## Memo on Fresnel equations

Version : 1.3 – Living blog – First version was 29 April 2013

This post is a memo for me about misc thing I found related to the Fresnel equation as there is plenty of formula into the wild. I spend some times to gather these information and I was thinking it can interest others. This will not be really relevant to game rendering but still good to know. This could be useful when doing reference or when dealing with total internal reflection (frequent with multi layered BRDF). This is a memo, not a tutorial, so I won’t give basic explanation of many concepts like reflection/refraction, Snell’s law, index of refraction (IOR), total internal reflection (TIR), etc… At the end of the post I provide a Mathematica file with all the equations and graphs.

Notation for this post:

Conductor mean Metal and dielectric mean no-Metal material.

Light moves from a medium of a given IOR $n_i$ (incoming) into a second medium with IOR $n_t$ (transmitted).

Conductor have complex IOR with an imaginary part $k_t$ (note that’s t “transmitted” is a bad choice for conductor but I found it more identifiable than $n_1$ and $n_2$, $k_2$).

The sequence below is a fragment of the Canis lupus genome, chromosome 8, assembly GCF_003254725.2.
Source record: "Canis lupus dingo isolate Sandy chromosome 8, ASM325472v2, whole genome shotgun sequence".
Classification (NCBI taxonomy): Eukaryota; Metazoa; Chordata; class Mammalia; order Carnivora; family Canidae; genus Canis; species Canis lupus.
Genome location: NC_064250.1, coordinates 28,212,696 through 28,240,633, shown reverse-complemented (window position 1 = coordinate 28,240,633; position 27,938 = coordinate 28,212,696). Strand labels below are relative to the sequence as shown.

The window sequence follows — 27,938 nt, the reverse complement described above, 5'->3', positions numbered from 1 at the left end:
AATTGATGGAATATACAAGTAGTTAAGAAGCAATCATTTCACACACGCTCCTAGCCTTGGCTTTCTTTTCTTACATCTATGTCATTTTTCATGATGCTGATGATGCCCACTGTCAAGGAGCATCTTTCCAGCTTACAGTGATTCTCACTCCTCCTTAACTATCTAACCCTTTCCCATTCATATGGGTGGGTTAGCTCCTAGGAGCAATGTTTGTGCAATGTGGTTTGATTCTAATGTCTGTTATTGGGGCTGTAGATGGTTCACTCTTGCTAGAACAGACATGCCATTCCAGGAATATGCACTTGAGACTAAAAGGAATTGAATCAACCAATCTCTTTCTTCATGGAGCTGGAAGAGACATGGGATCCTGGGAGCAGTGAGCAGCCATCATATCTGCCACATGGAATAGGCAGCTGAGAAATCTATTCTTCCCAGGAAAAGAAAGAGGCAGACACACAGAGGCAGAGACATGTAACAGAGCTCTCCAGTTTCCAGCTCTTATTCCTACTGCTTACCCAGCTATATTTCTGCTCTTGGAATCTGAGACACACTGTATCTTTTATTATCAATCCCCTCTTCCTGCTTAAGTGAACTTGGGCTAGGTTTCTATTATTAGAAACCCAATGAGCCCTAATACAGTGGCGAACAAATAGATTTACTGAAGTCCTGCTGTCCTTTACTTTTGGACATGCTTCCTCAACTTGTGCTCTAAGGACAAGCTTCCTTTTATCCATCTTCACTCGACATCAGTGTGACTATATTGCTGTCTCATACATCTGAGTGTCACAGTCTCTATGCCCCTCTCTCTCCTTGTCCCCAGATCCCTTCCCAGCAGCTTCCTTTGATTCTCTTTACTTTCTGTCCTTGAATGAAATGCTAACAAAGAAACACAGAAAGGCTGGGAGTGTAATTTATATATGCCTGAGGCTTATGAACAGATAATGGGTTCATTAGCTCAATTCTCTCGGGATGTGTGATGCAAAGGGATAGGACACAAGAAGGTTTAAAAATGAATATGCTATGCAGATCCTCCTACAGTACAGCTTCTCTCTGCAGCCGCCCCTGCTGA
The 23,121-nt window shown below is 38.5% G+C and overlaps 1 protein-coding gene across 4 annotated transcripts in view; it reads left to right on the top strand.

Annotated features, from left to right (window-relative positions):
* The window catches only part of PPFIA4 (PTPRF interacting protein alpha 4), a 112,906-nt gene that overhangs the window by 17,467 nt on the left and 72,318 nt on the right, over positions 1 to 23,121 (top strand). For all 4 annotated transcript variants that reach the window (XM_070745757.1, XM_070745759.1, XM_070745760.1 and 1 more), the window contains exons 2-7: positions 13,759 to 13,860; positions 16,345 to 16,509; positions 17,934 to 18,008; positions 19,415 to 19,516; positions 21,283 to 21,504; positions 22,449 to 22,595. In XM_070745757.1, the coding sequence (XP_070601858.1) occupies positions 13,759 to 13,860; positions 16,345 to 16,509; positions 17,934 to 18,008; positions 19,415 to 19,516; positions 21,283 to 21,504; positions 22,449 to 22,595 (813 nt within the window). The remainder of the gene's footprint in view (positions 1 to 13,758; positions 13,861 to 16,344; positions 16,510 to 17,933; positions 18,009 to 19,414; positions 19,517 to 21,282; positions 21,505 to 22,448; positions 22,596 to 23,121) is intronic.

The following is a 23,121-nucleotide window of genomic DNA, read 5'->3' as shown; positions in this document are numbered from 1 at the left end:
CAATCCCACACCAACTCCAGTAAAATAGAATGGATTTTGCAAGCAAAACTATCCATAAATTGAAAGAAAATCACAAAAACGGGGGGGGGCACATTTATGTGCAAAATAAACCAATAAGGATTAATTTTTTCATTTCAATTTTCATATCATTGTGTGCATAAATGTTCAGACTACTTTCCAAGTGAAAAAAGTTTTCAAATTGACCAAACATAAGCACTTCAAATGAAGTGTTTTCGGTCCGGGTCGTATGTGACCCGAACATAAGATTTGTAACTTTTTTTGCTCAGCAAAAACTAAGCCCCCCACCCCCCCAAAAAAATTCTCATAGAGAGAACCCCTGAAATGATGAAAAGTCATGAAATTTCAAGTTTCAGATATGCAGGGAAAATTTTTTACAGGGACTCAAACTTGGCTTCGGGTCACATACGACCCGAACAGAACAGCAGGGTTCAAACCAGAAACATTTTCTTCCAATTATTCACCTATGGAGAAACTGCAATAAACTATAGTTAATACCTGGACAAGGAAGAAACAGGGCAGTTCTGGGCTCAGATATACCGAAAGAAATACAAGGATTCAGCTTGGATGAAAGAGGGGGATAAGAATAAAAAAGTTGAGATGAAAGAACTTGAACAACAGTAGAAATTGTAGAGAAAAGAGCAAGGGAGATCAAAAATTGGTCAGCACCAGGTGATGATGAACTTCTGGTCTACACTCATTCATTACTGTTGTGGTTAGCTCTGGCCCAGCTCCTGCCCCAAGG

## Fresnel Equation basis

All equations using an index of refraction $n_t$ can be replace with the same equation using a complex index of refraction $n_t -\mathbf{i} k_t$.

Snell’s law dielectric-conductor interface : $\frac{\sin\theta_i}{\sin\theta_t}=\frac{n_t -\mathbf{i} k_t}{n_i}$

Snell’s law dielectric-dielectric interface : $\frac{\sin\theta_i}{\sin\theta_t}=\frac{n_t}{n_i}$

The calculations of the reflectance $R$ (What we are looking for when we want to calculate the percentage of reflection and transmission) depend on p- and s-polarization of the incident ray. $Rs$ and $Rp$ are the reflectivity for the two planes of polarization. $Rs$ is perpendicular (s = German senkrecht) and $Rp$ is parallel. The reflectance $R$ for unpolarized light is the average of $Rs$ and $Rp$:

$R=\frac{(R_s+R_p)}{2}=\frac{(r_\perp^2+r_\parallel^2)}{2}$

Following expressions use $R_s$ and $R_t$ or $r_\perp$ and $r_\parallel$ depend on cases to simplify notation.